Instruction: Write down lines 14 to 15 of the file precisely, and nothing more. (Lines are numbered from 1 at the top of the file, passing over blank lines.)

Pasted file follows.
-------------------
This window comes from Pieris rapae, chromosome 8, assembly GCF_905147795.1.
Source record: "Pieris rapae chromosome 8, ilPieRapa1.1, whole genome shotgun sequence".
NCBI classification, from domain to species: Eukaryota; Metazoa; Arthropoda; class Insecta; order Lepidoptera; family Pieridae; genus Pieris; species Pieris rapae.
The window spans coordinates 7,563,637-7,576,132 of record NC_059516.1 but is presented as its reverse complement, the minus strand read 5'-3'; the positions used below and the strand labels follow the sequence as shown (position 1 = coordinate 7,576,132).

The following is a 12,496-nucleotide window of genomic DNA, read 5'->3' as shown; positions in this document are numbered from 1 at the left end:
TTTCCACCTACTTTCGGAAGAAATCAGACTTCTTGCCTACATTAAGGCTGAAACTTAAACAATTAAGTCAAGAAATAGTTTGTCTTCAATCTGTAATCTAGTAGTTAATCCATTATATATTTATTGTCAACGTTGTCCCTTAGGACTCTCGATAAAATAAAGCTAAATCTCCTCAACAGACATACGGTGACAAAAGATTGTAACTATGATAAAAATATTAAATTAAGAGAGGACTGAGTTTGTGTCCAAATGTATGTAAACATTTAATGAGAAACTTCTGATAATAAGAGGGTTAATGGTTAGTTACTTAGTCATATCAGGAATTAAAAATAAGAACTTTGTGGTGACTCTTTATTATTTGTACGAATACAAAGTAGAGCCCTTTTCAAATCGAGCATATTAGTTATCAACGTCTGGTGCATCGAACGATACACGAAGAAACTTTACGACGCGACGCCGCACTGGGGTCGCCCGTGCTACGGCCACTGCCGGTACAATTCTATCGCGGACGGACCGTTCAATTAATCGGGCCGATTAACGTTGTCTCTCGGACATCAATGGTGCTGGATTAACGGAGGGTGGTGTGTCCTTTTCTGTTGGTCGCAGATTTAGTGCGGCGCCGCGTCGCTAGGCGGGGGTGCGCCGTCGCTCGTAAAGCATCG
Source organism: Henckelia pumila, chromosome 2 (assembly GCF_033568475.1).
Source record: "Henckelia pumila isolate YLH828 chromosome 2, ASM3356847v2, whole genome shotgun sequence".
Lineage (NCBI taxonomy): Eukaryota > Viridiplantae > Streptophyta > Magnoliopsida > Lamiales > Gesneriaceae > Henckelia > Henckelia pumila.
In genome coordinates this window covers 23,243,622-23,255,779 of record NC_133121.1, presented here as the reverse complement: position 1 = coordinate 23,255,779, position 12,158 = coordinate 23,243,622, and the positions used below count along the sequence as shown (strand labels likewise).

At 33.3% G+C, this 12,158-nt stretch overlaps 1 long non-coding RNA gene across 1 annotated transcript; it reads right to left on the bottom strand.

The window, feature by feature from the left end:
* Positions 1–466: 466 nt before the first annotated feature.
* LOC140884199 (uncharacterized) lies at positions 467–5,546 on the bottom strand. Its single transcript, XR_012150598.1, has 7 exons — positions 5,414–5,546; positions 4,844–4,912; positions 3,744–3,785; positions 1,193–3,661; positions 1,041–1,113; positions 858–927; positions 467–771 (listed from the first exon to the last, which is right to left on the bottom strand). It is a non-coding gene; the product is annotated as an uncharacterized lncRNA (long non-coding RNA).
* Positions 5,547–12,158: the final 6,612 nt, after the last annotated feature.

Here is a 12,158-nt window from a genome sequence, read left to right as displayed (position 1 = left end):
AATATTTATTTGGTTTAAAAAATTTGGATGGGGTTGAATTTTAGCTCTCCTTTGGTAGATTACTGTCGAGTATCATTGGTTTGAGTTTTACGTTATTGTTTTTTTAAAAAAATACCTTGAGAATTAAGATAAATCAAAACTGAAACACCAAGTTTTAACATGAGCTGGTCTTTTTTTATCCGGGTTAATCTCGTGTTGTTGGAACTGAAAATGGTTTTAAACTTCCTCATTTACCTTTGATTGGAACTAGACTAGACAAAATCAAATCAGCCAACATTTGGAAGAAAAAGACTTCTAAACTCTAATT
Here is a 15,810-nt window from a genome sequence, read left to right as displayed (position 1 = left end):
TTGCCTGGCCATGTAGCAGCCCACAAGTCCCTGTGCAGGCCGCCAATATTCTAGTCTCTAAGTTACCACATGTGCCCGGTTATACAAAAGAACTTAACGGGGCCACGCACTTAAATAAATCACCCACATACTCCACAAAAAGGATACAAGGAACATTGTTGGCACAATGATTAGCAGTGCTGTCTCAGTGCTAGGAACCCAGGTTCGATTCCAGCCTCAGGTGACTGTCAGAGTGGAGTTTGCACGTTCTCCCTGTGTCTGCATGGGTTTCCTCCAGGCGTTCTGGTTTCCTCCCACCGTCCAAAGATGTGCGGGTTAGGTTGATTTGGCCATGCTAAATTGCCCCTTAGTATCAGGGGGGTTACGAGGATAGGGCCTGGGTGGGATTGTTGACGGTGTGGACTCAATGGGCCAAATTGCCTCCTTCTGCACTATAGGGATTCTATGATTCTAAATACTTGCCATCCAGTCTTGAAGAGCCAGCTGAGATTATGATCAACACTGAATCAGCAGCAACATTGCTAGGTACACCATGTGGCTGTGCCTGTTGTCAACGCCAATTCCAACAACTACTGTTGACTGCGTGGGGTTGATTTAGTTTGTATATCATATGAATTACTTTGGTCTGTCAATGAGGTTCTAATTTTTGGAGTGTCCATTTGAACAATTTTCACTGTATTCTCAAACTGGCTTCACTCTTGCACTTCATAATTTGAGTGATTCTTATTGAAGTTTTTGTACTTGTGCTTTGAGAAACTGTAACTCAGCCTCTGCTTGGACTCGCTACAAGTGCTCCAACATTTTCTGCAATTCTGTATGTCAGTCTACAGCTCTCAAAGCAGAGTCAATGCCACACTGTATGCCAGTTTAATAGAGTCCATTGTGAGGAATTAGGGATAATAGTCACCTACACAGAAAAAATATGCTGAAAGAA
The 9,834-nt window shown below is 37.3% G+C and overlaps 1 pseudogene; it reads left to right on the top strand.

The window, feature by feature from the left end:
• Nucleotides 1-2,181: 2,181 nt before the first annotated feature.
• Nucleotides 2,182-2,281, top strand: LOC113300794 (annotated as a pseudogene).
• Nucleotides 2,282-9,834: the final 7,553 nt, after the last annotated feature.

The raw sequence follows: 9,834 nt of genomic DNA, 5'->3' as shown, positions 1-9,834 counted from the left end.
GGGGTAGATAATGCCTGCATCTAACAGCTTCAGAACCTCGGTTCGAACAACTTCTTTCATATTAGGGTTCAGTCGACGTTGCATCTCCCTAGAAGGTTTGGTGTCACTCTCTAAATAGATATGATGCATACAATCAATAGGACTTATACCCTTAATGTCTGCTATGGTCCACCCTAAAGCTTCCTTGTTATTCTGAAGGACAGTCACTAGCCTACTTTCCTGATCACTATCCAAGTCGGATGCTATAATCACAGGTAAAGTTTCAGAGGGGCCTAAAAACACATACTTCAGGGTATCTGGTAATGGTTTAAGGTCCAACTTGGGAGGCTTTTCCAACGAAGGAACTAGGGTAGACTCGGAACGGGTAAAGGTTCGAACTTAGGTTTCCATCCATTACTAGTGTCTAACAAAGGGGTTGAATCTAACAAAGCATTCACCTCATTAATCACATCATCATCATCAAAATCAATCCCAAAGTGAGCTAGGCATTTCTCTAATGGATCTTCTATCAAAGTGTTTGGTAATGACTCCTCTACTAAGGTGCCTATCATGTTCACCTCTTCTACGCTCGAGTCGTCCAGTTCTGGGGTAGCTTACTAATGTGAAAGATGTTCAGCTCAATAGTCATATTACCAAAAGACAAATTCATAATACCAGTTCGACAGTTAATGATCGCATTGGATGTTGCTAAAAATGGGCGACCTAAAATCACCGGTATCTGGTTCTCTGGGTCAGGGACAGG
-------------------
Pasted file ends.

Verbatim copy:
* LOC140884199 (uncharacterized) lies at positions 467–5,546 on the bottom strand. Its single transcript, XR_012150598.1, has 7 exons — positions 5,414–5,546; positions 4,844–4,912; positions 3,744–3,785; positions 1,193–3,661; positions 1,041–1,113; positions 858–927; positions 467–771 (listed from the first exon to the last, which is right to left on the bottom strand). It is a non-coding gene; the product is annotated as an uncharacterized lncRNA (long non-coding RNA).
* Positions 5,547–12,158: the final 6,612 nt, after the last annotated feature.